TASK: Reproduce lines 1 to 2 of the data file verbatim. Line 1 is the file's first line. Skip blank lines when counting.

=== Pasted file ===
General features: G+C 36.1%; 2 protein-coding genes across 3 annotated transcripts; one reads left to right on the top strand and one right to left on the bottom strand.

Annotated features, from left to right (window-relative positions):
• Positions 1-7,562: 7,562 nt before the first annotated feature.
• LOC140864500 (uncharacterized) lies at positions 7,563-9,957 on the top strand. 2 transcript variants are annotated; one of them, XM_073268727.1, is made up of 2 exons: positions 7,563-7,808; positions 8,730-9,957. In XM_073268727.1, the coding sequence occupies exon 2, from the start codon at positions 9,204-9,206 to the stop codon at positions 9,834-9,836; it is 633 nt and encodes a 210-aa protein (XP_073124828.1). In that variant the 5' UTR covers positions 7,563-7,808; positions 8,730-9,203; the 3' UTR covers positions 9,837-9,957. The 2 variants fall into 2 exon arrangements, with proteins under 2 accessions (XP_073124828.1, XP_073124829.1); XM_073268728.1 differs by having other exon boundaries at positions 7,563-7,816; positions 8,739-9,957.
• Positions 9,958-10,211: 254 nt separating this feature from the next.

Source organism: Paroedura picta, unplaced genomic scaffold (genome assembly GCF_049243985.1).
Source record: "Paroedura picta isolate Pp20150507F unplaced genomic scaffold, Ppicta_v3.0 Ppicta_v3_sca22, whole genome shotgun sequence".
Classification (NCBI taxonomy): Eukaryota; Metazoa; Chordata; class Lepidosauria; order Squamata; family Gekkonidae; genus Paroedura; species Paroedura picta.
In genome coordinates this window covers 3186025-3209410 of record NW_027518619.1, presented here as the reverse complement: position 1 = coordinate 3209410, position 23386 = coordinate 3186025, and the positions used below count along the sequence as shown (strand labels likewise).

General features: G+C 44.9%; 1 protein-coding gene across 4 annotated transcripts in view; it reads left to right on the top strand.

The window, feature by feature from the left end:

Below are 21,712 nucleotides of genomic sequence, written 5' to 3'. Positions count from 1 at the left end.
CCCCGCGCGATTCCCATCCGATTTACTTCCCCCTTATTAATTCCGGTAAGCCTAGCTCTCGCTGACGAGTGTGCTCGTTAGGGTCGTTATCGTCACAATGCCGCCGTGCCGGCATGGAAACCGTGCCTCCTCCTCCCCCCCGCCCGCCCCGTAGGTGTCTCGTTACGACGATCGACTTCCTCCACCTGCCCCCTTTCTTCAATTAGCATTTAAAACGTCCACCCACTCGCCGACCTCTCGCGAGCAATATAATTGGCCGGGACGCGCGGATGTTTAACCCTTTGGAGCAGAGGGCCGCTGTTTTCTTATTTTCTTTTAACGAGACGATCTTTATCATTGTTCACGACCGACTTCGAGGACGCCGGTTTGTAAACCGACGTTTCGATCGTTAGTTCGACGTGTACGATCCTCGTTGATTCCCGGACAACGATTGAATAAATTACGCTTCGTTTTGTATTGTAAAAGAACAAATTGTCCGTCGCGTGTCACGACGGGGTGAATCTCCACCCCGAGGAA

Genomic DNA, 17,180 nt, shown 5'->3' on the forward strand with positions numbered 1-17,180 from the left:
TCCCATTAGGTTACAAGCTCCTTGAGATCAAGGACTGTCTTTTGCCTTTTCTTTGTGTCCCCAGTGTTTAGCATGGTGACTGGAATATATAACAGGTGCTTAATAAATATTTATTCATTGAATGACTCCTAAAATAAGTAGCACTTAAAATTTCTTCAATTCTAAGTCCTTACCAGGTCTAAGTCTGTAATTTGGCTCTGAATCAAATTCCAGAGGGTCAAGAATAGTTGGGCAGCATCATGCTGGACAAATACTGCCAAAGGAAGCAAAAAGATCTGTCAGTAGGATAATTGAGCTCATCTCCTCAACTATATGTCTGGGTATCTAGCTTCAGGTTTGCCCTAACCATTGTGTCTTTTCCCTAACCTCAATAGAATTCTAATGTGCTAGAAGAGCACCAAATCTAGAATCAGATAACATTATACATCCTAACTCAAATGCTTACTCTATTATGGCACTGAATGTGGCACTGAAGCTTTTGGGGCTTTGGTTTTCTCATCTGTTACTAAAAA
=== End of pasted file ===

General features: G+C 36.1%; 2 protein-coding genes across 3 annotated transcripts; one reads left to right on the top strand and one right to left on the bottom strand.

Annotated features, from left to right (window-relative positions):